Friday, August 15, 2014

Destination New Haven: Evolution of Clam Pizza

Fresh tomato and white clam pizzas from Pepe's

I was recently roped into a recruiting trip to Yale University in New Haven, Connecticut. Having never been, I did some research on the one distinctive aspect of New Haven cuisine that the area is renowned for--pizza, or "apizza" as it is sometimes referred to locally.

New Haven is home to the Big Three pizza joints. Sally's Apizza and Frank Pepe Pizza Napoletana (affectionately referred to as Pepe's) are within blocks of each other, not too far from Yale's campus. Modern Apizza is off on its own, but still close to school. My original plan was to taste test at least two of the Big Three, but Modern was under renovation and Sally's was closed on the days I was in town. Instead, I pivoted to a comparison between the oldest, Pepe's, and one of the new kids on the block, Bar.


Even on a Monday night at 9:30 when school is out, there was still a line out the door at Pepe's. Perhaps because Sally's is closed on that day, the wait may have been longer than normal, but I imagine any weekend would bring huge crowds to the inventor of the white clam pizza. The brick coal oven is the most dominant presence in the restaurant. Staffed by cooks with enormously long pizza peels, the kitchen was white and looked a bit sterile. We ordered a forgettable beer and a Foxon Park White Birch Soda, another main draw. All of the Big Three serve this Connecticut soda. Think refreshing spearmint sarsaparilla.

Of course we ordered the white clam pizza, a combination of romano cheese, littleneck clams, oregano and garlic. The clams were unfortunately a bit sparse for the $12 twelve-inch pizza. While solid, the clam pizza's flavor was almost completely dominated by garlic. My favorite aspect was actually the chewiness of the crust. In addition, we ordered the fresh tomato pie, a seasonal pizza topped with locally grown tomatoes. This tomatoes were deliciously sweet, a perfectly serviceable pizza.


Even though I say "new," Bar has been open since 1996, which, in the restaurant business, is long enough to develop an impressive pedigree. But compared to the Big Three, from the 1920s and 1930s, Bar was the hip, youngster. Even though it is relatively new, Connecticut food writer Amy Kundrat thought to include it in her Definitive Guide to New Haven Pizza, which was good enough to bring here.

That stack of wood is just for show. This oven burns natural gas, unlike the coal and oil ovens of the Big Three. Unlike the other pizza places, Bar also brews its own beer and becomes a nightclub at night. The clientele are younger and probably the kind of people that the clientele at the Big Three complain about. Yet Bar doesn't detour too far from its main purpose. The only food on the menu is pizza and one salad.

As a benchmark, we got the white clam pizza ($18.75). I was aware that Bar is famous for its mashed potatoes topping, but since it best accompanies a white pie and I couldn't stomach another white, I stuck with the white clam and ordered a red pizza with sausage, mushrooms and basil. While the ingredients in the clam pizza were essentially the same as the one from Pepe's, the key game-changer is that the clam pizza at Bar came with a wedge of lemon. The squeeze of citrus brought the seafood to life and cut through the grease and garlic. Stylewise, the pizza also featured an ultra thin crust, which could be a plus if you don't want to feel weighed down.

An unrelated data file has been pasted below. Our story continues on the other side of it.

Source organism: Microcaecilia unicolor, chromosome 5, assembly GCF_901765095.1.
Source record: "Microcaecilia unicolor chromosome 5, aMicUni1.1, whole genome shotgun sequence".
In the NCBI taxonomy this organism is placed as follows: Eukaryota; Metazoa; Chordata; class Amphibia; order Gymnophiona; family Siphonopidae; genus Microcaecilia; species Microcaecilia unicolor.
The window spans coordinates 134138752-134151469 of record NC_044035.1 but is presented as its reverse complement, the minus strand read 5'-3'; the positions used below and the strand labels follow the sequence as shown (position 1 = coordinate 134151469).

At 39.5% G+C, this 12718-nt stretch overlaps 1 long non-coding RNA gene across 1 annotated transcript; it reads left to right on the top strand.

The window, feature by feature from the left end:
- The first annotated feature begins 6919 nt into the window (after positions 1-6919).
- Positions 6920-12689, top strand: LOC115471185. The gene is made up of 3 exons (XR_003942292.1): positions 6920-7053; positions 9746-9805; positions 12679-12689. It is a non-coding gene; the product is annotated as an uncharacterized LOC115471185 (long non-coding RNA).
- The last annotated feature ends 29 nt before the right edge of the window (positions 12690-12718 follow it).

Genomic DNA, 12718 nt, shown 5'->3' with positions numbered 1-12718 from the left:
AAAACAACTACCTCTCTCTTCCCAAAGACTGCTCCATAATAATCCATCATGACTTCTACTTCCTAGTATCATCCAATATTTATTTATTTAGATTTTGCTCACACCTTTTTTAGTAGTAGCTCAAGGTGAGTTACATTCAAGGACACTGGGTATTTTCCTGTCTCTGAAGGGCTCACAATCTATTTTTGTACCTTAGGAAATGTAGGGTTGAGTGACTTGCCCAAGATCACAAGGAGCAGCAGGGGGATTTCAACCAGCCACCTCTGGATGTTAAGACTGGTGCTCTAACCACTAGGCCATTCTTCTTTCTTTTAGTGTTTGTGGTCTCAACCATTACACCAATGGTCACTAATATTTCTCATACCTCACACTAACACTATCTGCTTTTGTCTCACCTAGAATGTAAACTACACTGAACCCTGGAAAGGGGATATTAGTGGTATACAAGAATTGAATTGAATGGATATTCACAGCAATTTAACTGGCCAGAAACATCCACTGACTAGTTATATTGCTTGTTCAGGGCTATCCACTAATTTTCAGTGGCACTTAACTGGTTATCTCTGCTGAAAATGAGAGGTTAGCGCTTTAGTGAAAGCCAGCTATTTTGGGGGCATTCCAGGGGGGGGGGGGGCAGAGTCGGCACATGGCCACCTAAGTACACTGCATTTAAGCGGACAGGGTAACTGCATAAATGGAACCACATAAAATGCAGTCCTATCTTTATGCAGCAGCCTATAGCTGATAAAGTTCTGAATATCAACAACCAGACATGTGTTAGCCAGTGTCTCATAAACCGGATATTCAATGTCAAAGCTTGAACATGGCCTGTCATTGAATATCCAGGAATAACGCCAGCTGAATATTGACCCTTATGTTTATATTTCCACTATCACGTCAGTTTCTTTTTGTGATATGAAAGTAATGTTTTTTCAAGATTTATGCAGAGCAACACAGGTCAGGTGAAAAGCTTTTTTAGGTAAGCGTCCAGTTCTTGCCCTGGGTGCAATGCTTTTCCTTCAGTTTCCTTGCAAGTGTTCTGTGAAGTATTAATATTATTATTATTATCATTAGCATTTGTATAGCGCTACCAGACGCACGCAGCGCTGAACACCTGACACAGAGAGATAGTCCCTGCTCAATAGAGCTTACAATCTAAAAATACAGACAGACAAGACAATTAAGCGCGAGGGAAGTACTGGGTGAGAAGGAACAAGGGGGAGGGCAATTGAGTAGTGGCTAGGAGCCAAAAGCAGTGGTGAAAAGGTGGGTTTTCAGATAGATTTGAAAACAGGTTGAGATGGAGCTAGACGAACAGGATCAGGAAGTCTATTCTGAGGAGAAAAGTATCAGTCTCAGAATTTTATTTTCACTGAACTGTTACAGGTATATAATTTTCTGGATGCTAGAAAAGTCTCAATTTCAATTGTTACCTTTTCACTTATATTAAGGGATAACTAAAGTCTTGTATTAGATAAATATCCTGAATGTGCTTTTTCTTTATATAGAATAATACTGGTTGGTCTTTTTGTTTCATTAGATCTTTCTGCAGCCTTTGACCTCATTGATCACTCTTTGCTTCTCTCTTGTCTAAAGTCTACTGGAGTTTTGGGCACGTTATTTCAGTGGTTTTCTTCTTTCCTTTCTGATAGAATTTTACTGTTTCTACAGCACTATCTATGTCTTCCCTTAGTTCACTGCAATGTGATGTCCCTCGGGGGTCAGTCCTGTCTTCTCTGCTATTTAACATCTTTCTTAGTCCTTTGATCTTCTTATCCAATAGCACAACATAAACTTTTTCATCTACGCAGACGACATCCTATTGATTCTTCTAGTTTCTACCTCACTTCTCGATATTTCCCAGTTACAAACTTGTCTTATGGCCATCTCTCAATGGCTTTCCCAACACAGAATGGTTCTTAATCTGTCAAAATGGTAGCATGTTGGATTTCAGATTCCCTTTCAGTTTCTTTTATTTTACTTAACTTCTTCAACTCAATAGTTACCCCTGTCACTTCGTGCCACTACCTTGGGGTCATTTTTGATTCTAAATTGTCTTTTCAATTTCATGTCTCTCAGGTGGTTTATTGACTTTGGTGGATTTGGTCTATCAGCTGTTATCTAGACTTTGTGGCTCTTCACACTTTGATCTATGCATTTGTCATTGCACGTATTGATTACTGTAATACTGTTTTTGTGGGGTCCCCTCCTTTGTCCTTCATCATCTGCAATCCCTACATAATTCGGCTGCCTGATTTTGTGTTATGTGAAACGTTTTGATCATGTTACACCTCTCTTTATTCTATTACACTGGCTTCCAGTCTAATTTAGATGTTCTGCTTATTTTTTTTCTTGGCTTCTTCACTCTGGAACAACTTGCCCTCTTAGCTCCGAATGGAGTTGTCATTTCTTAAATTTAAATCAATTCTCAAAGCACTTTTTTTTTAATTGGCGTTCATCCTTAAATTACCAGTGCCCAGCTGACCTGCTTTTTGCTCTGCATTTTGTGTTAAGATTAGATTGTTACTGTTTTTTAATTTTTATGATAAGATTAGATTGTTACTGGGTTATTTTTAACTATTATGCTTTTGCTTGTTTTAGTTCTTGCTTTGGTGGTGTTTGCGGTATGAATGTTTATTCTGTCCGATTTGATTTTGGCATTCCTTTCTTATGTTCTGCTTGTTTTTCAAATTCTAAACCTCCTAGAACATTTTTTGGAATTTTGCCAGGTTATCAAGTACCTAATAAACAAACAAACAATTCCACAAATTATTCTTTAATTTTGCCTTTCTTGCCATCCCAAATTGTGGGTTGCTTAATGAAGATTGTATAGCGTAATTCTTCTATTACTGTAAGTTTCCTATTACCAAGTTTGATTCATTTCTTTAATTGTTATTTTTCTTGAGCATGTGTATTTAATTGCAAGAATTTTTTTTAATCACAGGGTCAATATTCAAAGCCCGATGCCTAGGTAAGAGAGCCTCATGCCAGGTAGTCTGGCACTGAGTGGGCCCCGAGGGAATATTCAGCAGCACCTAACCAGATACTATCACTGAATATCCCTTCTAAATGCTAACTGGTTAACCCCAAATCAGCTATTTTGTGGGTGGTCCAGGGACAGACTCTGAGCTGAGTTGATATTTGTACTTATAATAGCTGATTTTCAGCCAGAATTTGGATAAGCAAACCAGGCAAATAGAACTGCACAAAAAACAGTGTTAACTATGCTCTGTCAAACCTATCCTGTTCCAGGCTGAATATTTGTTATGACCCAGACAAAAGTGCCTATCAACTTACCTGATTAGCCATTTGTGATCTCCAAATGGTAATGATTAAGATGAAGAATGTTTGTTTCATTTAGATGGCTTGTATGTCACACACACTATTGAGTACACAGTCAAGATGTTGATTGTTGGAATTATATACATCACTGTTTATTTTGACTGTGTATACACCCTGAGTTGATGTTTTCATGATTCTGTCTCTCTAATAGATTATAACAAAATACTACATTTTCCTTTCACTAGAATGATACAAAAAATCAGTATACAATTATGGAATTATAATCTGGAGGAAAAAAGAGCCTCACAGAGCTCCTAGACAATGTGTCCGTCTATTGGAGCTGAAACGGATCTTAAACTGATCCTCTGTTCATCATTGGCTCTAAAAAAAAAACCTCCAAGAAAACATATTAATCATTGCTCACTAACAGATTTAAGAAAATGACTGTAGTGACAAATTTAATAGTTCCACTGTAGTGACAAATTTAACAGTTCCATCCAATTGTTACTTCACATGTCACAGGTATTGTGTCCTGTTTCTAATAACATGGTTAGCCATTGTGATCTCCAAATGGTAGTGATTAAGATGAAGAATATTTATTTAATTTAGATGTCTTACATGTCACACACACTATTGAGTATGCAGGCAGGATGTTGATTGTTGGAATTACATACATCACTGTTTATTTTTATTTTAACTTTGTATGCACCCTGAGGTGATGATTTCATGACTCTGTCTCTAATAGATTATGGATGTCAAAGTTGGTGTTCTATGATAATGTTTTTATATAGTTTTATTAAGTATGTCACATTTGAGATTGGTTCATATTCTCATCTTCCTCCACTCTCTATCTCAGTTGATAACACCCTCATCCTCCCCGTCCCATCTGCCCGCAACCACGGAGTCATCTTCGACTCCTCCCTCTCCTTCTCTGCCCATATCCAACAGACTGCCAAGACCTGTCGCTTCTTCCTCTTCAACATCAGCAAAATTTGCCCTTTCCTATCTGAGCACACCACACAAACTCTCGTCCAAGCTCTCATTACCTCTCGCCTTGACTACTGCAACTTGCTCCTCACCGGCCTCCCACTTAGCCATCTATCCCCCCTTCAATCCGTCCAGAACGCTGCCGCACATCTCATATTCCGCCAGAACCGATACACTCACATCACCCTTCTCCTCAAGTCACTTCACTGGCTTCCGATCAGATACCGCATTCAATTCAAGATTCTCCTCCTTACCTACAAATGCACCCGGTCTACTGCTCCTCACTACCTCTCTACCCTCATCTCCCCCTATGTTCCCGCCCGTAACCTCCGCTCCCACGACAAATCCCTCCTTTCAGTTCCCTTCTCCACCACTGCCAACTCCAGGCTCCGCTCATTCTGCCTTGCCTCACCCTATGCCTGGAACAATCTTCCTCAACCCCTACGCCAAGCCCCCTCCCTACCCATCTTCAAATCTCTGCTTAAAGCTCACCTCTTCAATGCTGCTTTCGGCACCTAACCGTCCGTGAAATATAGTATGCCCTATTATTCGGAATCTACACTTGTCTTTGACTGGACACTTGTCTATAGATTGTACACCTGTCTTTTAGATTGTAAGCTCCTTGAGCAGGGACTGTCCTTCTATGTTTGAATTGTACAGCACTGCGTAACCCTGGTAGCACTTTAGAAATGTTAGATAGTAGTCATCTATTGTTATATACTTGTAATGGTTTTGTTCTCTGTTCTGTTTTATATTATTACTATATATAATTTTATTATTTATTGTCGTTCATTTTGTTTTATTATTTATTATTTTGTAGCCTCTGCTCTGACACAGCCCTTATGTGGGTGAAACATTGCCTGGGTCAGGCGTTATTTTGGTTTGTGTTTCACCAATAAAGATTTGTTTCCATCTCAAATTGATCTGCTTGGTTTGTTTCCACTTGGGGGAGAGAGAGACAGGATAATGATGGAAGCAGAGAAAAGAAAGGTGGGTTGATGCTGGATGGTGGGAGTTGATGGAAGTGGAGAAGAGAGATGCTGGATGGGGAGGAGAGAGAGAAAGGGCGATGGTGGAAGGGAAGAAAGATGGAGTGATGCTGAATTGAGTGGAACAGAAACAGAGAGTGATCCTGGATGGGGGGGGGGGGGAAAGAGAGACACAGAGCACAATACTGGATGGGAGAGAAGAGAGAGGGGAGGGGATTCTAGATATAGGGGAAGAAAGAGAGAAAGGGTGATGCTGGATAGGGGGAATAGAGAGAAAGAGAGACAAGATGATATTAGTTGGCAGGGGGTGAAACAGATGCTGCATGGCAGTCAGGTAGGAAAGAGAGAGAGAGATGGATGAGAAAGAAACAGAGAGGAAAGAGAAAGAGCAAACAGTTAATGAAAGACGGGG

For me, Pepe's stood for the traditional. Little has changed over the years, though I believe Sally's has struck even closer to its roots. Bar, with its bare brick industrial styling, looked modern, and I daresay even more modern than Modern Apizza. Between Pepe's and Bar, I'd choose Bar, but I will say that Pepe's is worth a trip to get an idea of Bar's lineage. I suppose the true conclusion is to make sure you're in town long enough to eat at each of them.

Frank Pepe Pizzeria Napoletana
157 Wooster Street
New Haven, CT 06511
(203) 865-5762

254 Crown Street
New Haven, CT 06510
(203) 785-1111

Wednesday, October 9, 2013

Destination Croatia: The Best Lunch in Opatija

If you ever find yourself in the coastal resort town of Opatija on the Istrian peninsula in Croatia, you owe it to yourself to visit Tavern Istranka. Admittedly, I only had one meal while passing through Opatija on my way to Slovenia, but I was so confident in the quality of my lunch at Istranka that I challenge anyone to show me some place better. Of course, that means you might have to fly me back out to the Gulf of Kvarner to prove your point.
With only an hour and a half in Opatija and knowing the laid-back serving speed in Croatian restaurants, we didn't have much time to find a place to eat. Luckily, we managed to find Istranka, guided by a snippet from my Lonely Planet guide. The restaurant's homey decor matched its relaxed and hospitable waitstaff. It even rubbed off on the patrons. A local man at a nearby table actually asked if we minded if he smoked, even though we were seated in the outdoor patio.